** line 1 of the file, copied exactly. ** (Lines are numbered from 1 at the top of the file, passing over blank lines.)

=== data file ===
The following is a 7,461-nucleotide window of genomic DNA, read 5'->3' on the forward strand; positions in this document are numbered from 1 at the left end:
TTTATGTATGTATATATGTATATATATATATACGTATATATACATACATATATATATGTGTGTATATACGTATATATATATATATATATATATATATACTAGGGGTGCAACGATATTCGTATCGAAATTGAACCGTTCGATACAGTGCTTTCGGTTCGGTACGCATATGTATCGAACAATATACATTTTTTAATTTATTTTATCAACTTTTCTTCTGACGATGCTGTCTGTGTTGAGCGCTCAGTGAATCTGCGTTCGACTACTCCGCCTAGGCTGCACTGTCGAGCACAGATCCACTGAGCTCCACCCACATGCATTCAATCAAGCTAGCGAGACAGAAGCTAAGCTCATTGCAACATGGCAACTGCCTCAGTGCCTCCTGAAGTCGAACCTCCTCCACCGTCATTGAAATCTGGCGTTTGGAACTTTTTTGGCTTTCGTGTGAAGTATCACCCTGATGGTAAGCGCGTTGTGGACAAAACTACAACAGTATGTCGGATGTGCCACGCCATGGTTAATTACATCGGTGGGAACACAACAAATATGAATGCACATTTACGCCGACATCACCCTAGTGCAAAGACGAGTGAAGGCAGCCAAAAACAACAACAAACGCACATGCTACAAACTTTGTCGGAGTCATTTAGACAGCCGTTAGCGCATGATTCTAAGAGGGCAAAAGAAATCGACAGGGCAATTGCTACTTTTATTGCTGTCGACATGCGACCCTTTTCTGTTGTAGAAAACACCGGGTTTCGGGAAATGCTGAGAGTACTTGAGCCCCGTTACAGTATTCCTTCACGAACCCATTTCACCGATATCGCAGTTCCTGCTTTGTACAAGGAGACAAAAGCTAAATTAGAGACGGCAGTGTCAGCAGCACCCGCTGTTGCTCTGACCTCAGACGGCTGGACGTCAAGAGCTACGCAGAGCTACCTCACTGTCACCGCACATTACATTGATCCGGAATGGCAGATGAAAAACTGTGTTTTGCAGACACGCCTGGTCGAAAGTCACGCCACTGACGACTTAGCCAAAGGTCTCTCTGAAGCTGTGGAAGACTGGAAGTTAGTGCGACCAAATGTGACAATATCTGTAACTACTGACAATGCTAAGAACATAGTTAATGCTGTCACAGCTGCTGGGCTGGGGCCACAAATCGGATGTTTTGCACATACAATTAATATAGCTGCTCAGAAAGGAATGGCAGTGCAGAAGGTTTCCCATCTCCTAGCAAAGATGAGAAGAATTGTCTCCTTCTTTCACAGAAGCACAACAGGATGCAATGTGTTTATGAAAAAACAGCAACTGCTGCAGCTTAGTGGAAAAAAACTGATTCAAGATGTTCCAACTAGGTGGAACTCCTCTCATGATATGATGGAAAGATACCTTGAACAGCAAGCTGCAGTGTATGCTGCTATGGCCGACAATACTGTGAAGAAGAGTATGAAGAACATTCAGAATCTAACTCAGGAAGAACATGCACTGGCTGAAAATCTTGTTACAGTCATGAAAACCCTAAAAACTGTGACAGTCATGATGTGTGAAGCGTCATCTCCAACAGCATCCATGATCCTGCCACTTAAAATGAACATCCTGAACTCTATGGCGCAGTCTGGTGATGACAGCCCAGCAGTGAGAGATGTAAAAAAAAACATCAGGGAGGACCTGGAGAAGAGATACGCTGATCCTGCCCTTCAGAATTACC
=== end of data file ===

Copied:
The following is a 7,461-nucleotide window of genomic DNA, read 5'->3' on the forward strand; positions in this document are numbered from 1 at the left end: